Symptoms of patients with Genetic Sucrase-Isomaltase Deficiency/Congenital Sucrase-Isomaltase Deficiency can range from mild to severe chronic, watery, acidic diarrhea, gas, bloating, and abdominal pain.1 Infants do not manifest symptoms of Genetic Sucrase-Isomaltase Deficiency until they begin to ingest sucrose- and starch-containing foods (e.g., juices, solid foods, medications sweetened with sucrose). Chronic, watery diarrhea and failure to thrive are the most common symptoms in infants and toddlers; other consequences include abdominal distention, gassiness, colic, irritability, excoriated buttocks, severe diaper rash due to the acidic diarrhea, dyspepsia, and vomiting. In some societies, notably Greenland Eskimo and some Alaskan Native, a low-carbohydrate, high-protein, high-fat diet may mask symptoms. A small number of patients may require hospitalization for diarrhea and dehydration, malnutrition, muscle wasting, and weakness.2 Patients with confirmed Genetic Sucrase-Isomaltase Deficiency commonly report being examined for Toddler’s Diarrhea/IBS-D, Celiac Disease, Cystic Fibrosis, and food allergies.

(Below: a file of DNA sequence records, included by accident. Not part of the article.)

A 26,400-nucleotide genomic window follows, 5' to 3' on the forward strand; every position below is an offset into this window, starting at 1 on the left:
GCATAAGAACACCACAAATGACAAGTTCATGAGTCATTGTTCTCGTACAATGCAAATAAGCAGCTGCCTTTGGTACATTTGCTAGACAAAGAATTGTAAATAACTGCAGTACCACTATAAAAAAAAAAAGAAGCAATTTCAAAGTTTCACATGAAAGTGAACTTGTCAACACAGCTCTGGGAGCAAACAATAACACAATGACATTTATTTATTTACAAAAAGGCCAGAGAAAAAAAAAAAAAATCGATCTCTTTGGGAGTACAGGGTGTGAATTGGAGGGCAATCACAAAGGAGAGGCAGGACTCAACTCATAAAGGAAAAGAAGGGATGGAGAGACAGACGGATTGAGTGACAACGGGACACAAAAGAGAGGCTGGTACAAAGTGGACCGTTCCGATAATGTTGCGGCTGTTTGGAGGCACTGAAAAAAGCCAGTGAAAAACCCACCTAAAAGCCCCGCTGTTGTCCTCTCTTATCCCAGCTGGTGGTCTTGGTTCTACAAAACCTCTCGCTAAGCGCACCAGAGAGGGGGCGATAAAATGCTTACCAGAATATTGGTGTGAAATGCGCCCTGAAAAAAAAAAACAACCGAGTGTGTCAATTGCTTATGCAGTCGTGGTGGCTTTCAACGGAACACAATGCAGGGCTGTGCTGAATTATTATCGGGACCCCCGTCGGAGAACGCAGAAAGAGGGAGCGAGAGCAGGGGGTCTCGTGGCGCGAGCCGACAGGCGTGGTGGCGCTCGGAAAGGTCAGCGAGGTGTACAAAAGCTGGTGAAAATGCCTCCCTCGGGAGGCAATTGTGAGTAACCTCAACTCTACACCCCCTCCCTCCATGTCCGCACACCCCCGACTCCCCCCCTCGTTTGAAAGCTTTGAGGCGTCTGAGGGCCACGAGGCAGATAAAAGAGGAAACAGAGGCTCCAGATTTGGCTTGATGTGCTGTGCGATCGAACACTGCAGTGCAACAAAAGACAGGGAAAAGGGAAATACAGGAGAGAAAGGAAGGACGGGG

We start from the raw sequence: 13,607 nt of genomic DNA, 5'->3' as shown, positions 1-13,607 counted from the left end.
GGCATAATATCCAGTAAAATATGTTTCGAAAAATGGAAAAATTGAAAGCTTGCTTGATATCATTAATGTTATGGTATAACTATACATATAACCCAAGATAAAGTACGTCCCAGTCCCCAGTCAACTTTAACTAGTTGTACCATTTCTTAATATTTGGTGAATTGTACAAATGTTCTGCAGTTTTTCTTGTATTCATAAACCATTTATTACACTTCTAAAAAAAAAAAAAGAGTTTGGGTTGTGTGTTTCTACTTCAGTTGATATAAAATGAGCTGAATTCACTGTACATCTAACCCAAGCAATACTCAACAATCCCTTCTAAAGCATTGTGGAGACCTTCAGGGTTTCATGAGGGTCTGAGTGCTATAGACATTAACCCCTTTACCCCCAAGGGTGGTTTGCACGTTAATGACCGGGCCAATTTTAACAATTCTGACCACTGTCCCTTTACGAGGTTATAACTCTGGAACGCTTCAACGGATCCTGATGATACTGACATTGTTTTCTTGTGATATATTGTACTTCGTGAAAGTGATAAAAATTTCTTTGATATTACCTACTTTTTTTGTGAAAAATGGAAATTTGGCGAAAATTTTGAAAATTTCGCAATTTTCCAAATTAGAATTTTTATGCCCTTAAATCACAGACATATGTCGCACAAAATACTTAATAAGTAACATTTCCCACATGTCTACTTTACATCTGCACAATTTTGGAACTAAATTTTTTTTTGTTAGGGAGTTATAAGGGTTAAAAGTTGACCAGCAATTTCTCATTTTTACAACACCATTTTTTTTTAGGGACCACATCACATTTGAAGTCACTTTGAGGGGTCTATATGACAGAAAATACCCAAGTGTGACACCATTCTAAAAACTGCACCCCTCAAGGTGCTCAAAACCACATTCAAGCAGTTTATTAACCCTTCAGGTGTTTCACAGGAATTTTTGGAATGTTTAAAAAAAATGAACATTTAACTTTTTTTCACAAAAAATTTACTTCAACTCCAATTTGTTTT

In adults, symptoms persist, but may appear to be less severe than those experienced by children. Genetic Sucrase-Isomaltase Deficiency is not a disease that a patient can “outgrow.” In some adults, symptoms may be limited to an increase in bowel frequency, abdominal distention, and flatulence, although episodic watery diarrhea upon ingestion of high levels of sucrose may occur.3 In some patients, diarrhea may alternate with constipation, leading to a misdiagnosis of Irritable Bowel Syndrome (IBS).
As with pediatric patients, the clinical presentation in adults is variable. With the introduction of dietary sucrose, some patients may experience several severe effects from this disease, while others may experience only mild symptoms.